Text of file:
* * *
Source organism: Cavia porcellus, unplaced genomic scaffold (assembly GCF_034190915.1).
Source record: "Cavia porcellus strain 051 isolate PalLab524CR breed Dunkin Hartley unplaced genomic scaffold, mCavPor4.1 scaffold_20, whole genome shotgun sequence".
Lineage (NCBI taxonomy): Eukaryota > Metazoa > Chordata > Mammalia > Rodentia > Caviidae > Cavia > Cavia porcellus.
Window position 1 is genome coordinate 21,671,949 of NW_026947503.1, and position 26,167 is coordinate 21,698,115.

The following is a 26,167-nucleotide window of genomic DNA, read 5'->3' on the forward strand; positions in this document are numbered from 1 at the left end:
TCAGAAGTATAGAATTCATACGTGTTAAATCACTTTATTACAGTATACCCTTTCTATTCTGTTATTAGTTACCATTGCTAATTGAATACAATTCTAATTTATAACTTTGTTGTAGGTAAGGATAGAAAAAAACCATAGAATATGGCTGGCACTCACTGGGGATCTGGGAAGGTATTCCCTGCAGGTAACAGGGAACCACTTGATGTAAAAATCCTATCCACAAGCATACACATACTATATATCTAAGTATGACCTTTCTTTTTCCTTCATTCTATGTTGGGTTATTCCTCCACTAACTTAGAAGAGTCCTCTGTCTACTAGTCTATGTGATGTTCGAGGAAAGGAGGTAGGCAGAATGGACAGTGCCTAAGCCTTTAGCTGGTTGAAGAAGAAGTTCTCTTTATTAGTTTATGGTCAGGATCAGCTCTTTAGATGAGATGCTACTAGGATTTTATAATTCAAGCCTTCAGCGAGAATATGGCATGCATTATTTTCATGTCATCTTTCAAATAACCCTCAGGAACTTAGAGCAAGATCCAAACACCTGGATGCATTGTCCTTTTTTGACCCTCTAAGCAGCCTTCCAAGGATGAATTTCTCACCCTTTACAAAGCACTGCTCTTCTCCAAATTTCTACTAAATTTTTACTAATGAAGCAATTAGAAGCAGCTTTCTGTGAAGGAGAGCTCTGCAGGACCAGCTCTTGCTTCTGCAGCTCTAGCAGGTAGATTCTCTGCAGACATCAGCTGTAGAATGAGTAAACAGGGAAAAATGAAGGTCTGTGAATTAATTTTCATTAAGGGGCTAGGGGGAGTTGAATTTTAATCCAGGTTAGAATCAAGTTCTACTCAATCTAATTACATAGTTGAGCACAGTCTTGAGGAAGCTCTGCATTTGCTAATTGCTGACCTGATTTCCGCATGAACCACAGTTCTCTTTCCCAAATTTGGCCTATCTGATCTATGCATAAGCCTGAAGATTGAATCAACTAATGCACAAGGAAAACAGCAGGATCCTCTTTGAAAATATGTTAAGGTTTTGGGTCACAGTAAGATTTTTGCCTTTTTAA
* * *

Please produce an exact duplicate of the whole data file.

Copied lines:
Source organism: Cavia porcellus, unplaced genomic scaffold (assembly GCF_034190915.1).
Source record: "Cavia porcellus strain 051 isolate PalLab524CR breed Dunkin Hartley unplaced genomic scaffold, mCavPor4.1 scaffold_20, whole genome shotgun sequence".
Lineage (NCBI taxonomy): Eukaryota > Metazoa > Chordata > Mammalia > Rodentia > Caviidae > Cavia > Cavia porcellus.
Window position 1 is genome coordinate 21,671,949 of NW_026947503.1, and position 26,167 is coordinate 21,698,115.

The following is a 26,167-nucleotide window of genomic DNA, read 5'->3' on the forward strand; positions in this document are numbered from 1 at the left end:
TCAGAAGTATAGAATTCATACGTGTTAAATCACTTTATTACAGTATACCCTTTCTATTCTGTTATTAGTTACCATTGCTAATTGAATACAATTCTAATTTATAACTTTGTTGTAGGTAAGGATAGAAAAAAACCATAGAATATGGCTGGCACTCACTGGGGATCTGGGAAGGTATTCCCTGCAGGTAACAGGGAACCACTTGATGTAAAAATCCTATCCACAAGCATACACATACTATATATCTAAGTATGACCTTTCTTTTTCCTTCATTCTATGTTGGGTTATTCCTCCACTAACTTAGAAGAGTCCTCTGTCTACTAGTCTATGTGATGTTCGAGGAAAGGAGGTAGGCAGAATGGACAGTGCCTAAGCCTTTAGCTGGTTGAAGAAGAAGTTCTCTTTATTAGTTTATGGTCAGGATCAGCTCTTTAGATGAGATGCTACTAGGATTTTATAATTCAAGCCTTCAGCGAGAATATGGCATGCATTATTTTCATGTCATCTTTCAAATAACCCTCAGGAACTTAGAGCAAGATCCAAACACCTGGATGCATTGTCCTTTTTTGACCCTCTAAGCAGCCTTCCAAGGATGAATTTCTCACCCTTTACAAAGCACTGCTCTTCTCCAAATTTCTACTAAATTTTTACTAATGAAGCAATTAGAAGCAGCTTTCTGTGAAGGAGAGCTCTGCAGGACCAGCTCTTGCTTCTGCAGCTCTAGCAGGTAGATTCTCTGCAGACATCAGCTGTAGAATGAGTAAACAGGGAAAAATGAAGGTCTGTGAATTAATTTTCATTAAGGGGCTAGGGGGAGTTGAATTTTAATCCAGGTTAGAATCAAGTTCTACTCAATCTAATTACATAGTTGAGCACAGTCTTGAGGAAGCTCTGCATTTGCTAATTGCTGACCTGATTTCCGCATGAACCACAGTTCTCTTTCCCAAATTTGGCCTATCTGATCTATGCATAAGCCTGAAGATTGAATCAACTAATGCACAAGGAAAACAGCAGGATCCTCTTTGAAAATATGTTAAGGTTTTGGGTCACAGTAAGATTTTTGCCTTTTTAA